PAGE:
The New Normal” is a phrase that gained substantial traction over the last two years. Post pandemic, many organizations are excited about the possibilities that this new normal brings. However, for several employees, the new normal wasn’t something they were looking forward to. In fact, many organizations have been struggling to make their workplaces more inclusive and retain diverse talent. Unfortunately, it was a feat that was easier said than done which is where INclusion INcorporated has emerged as a key player in closing the diversity gap.

INclusion INcorporated specializes in corporate Diversity, Equity and Inclusion (DEI) strategy to develop Inclusion Action Plans. Their primary focus is to create workplaces where employees feel like they belong and can thrive. The company’s training sessions and workshops aim to weave DEI concepts into a leadership lens as well as an employee perspective.

In an interview with ManageHR magazine, Andrea Carey, Founder and Chief Inclusion Officer at INclusion INcorporated, speaks to us about how the conversations around DEI have changed in the recent past and how companies are adopting a holistic approach when it comes to sustaining a diverse workforce.

Can you tell us about INclusion INcorporated’s approach to DEI strategy?

We work with organizations in different phases in their diversity and inclusion journey and try to meet them where they are. In many cases, organizations might have a general idea of what they are trying to achieve but may lack the resources to put that idea into execution. We map out plans and put a form to their idea. We create a structure and space for them to build out their diversity and inclusion strategy to meet the goals of what that organization wants. Our priority throughout this journey is understanding where they want to go and help them reach that desired state.

We conduct a thorough audit to measure their existing processes, policies and cultural diversity to establish their current state. Once we have that analysis developed, we work with the organization’s key stakeholders on visioning exercises to see how their current state can be built out to move forward. In that process, we are using several chosen mechanisms to create a strategy and action plan that meets their organizational goals and allows them to evolve into their future state.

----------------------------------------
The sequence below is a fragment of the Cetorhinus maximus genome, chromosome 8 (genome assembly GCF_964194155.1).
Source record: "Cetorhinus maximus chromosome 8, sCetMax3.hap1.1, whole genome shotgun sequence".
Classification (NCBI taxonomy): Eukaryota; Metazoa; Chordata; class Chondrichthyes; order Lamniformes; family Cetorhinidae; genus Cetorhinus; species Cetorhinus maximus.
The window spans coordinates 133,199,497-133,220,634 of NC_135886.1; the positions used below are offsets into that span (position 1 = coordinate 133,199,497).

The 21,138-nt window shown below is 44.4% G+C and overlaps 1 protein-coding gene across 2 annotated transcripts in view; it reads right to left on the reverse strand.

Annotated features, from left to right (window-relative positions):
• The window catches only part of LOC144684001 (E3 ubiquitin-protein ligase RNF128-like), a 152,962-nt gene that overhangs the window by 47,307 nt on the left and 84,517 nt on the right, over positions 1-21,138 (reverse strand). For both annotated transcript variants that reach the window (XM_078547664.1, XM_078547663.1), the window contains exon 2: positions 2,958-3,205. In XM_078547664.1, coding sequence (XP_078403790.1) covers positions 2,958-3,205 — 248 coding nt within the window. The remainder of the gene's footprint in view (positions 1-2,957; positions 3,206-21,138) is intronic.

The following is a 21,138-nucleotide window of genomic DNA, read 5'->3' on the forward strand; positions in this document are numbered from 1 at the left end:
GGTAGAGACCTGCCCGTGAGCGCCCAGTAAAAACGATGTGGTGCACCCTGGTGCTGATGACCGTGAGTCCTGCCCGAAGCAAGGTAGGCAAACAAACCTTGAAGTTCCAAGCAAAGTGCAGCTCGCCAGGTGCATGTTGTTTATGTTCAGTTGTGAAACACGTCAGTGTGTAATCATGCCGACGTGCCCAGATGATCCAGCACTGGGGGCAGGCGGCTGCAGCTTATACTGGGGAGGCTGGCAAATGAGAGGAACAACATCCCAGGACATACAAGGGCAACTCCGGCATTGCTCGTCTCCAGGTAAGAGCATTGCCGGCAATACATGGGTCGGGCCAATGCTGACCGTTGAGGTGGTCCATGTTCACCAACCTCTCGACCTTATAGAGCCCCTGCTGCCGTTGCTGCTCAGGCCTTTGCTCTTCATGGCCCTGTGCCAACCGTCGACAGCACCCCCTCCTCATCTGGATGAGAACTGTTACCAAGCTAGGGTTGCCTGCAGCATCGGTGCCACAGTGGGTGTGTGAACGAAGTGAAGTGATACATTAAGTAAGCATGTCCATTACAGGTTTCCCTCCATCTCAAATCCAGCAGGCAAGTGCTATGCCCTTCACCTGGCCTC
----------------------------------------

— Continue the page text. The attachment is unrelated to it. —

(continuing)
What do diversity and inclusion initiatives look like in different companies?

In the last 18-24 months, we have seen an evolution of the equity, diversity and inclusion ecosystem. It has changed from a topic of interest in selected people’s radars to a full-blown movement and industry. Companies recognize it as the way to operate as we go forward. They are now nesting it into their various business strategies and seeing it as something they must deliver on formally.

Their challenge, however, lies in appreciating what equity, diversity and inclusion truly means. Most companies do not understand the DEI space and are unaware of what they need to do or how they can achieve equitable outcomes. Our work is about assisting them with this—meeting them where they are, figuring out their current state and supporting them to do better. This can mean regular meetings and coaching sessions where we walk them through some of their questions and the challenges they are facing. Many of our clients have a diversity and inclusion committee, which can also mean working with them and supporting them to move their work forward. We look at their policies to identify what might be holding them back and co-create a solution that solves their challenges.

How do you formulate a solution that meets the individual needs of organizations?

We spend considerable time during the audit process and review the organization’s complete history. This means deploying the “BelongINg Metric” tool to look at the company’s values, the demographics within the organization and the experiences of different identities—and asking questions like, “Do they feel valued/included in the organization? Is there high workplace trust?” We identify the emerging top areas and run an intersectional analysis across different populations and identities.